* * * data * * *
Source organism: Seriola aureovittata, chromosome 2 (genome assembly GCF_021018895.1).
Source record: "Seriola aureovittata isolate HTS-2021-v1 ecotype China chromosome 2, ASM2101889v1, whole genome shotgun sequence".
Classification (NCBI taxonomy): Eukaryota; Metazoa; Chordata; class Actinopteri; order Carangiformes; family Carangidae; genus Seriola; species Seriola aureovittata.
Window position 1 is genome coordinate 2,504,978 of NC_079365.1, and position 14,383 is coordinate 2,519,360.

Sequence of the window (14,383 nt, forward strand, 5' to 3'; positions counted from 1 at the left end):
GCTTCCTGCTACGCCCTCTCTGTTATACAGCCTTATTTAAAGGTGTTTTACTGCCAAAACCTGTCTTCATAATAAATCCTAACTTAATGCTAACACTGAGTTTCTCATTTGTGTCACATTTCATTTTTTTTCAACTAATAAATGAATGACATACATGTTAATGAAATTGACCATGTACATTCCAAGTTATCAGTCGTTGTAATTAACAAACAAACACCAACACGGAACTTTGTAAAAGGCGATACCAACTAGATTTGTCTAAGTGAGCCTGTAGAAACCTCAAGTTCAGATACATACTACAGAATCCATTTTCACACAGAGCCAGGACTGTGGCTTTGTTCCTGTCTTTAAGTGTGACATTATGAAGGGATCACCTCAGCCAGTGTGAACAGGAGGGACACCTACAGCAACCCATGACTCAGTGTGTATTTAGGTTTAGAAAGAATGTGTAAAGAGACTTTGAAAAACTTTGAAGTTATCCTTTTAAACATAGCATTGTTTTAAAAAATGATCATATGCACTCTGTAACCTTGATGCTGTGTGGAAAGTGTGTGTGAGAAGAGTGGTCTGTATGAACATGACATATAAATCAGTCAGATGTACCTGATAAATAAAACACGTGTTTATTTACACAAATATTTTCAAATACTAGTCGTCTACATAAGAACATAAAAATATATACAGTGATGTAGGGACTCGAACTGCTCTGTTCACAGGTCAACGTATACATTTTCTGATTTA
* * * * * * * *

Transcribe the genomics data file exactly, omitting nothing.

Source organism: Seriola aureovittata, chromosome 2 (genome assembly GCF_021018895.1).
Source record: "Seriola aureovittata isolate HTS-2021-v1 ecotype China chromosome 2, ASM2101889v1, whole genome shotgun sequence".
Classification (NCBI taxonomy): Eukaryota; Metazoa; Chordata; class Actinopteri; order Carangiformes; family Carangidae; genus Seriola; species Seriola aureovittata.
Window position 1 is genome coordinate 2,504,978 of NC_079365.1, and position 14,383 is coordinate 2,519,360.

Sequence of the window (14,383 nt, forward strand, 5' to 3'; positions counted from 1 at the left end):
GCTTCCTGCTACGCCCTCTCTGTTATACAGCCTTATTTAAAGGTGTTTTACTGCCAAAACCTGTCTTCATAATAAATCCTAACTTAATGCTAACACTGAGTTTCTCATTTGTGTCACATTTCATTTTTTTTCAACTAATAAATGAATGACATACATGTTAATGAAATTGACCATGTACATTCCAAGTTATCAGTCGTTGTAATTAACAAACAAACACCAACACGGAACTTTGTAAAAGGCGATACCAACTAGATTTGTCTAAGTGAGCCTGTAGAAACCTCAAGTTCAGATACATACTACAGAATCCATTTTCACACAGAGCCAGGACTGTGGCTTTGTTCCTGTCTTTAAGTGTGACATTATGAAGGGATCACCTCAGCCAGTGTGAACAGGAGGGACACCTACAGCAACCCATGACTCAGTGTGTATTTAGGTTTAGAAAGAATGTGTAAAGAGACTTTGAAAAACTTTGAAGTTATCCTTTTAAACATAGCATTGTTTTAAAAAATGATCATATGCACTCTGTAACCTTGATGCTGTGTGGAAAGTGTGTGTGAGAAGAGTGGTCTGTATGAACATGACATATAAATCAGTCAGATGTACCTGATAAATAAAACACGTGTTTATTTACACAAATATTTTCAAATACTAGTCGTCTACATAAGAACATAAAAATATATACAGTGATGTAGGGACTCGAACTGCTCTGTTCACAGGTCAACGTATACATTTTCTGATTTA